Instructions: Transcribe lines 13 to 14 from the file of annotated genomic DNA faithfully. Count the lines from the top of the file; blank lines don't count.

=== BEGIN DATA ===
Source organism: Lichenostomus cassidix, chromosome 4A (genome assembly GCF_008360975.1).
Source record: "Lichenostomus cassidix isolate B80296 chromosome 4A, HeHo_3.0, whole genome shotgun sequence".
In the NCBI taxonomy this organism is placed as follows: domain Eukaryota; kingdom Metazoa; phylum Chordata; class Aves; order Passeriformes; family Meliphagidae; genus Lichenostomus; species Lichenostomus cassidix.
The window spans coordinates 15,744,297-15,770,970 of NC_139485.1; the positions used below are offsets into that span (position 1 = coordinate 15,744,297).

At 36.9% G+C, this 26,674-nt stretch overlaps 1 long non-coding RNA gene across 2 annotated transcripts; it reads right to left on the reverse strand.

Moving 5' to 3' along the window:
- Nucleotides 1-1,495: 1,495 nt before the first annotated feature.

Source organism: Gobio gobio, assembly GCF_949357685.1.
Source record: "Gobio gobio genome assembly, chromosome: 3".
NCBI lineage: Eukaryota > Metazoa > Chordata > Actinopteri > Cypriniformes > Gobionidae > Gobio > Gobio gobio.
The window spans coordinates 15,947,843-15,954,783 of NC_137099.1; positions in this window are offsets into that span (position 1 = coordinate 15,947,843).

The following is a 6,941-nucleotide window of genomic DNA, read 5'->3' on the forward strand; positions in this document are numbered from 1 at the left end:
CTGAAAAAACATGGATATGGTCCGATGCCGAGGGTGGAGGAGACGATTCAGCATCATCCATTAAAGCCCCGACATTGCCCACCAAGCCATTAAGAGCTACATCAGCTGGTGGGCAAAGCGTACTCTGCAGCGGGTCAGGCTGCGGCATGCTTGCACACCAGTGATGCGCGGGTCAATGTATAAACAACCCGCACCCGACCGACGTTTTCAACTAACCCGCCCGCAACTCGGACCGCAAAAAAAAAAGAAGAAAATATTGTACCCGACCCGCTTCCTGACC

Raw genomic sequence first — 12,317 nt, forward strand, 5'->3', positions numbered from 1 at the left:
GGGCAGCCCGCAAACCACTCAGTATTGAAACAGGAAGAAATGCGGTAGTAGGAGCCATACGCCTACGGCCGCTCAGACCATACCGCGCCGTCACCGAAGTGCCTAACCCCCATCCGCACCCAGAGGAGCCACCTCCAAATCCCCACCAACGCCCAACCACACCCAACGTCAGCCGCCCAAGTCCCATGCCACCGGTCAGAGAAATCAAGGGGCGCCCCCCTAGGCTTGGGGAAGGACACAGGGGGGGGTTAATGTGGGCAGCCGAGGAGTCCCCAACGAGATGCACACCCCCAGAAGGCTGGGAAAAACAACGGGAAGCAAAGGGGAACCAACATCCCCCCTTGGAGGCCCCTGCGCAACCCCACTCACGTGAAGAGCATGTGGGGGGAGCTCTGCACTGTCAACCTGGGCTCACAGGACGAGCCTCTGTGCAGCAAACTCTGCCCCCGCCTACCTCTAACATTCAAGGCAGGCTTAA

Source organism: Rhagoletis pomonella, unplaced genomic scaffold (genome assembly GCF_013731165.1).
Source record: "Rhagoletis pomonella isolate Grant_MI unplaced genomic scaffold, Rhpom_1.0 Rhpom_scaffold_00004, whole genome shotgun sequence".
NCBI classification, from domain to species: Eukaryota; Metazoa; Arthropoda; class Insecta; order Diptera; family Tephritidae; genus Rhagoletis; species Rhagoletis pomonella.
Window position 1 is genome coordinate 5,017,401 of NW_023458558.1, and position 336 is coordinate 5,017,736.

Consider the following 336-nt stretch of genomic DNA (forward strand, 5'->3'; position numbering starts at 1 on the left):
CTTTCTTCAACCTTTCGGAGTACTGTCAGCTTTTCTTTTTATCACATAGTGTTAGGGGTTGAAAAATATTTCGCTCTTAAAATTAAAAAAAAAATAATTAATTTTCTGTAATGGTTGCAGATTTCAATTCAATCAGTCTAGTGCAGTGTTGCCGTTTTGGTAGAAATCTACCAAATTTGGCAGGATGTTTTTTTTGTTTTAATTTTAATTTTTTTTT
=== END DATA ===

CTGAAAAAACATGGATATGGTCCGATGCCGAGGGTGGAGGAGACGATTCAGCATCATCCATTAAAGCCCCGACATTGCCCACCAAGCCATTAAGAGCTACATCAGCTGGTGGGCAAAGCGTACTCTGCAGCGGGTCAGGCTGCGGCATGCTTGCACACCAGTGATGCGCGGGTCAATGTATAAACAACCCGCACCCGACCGACGTTTTCAACTAACCCGCCCGCAACTCGGACCGCAAAAAAAAAAGAAGAAAATATTGTACCCGACCCGCTTCCTGACC

Raw genomic sequence first — 12,317 nt, forward strand, 5'->3', positions numbered from 1 at the left: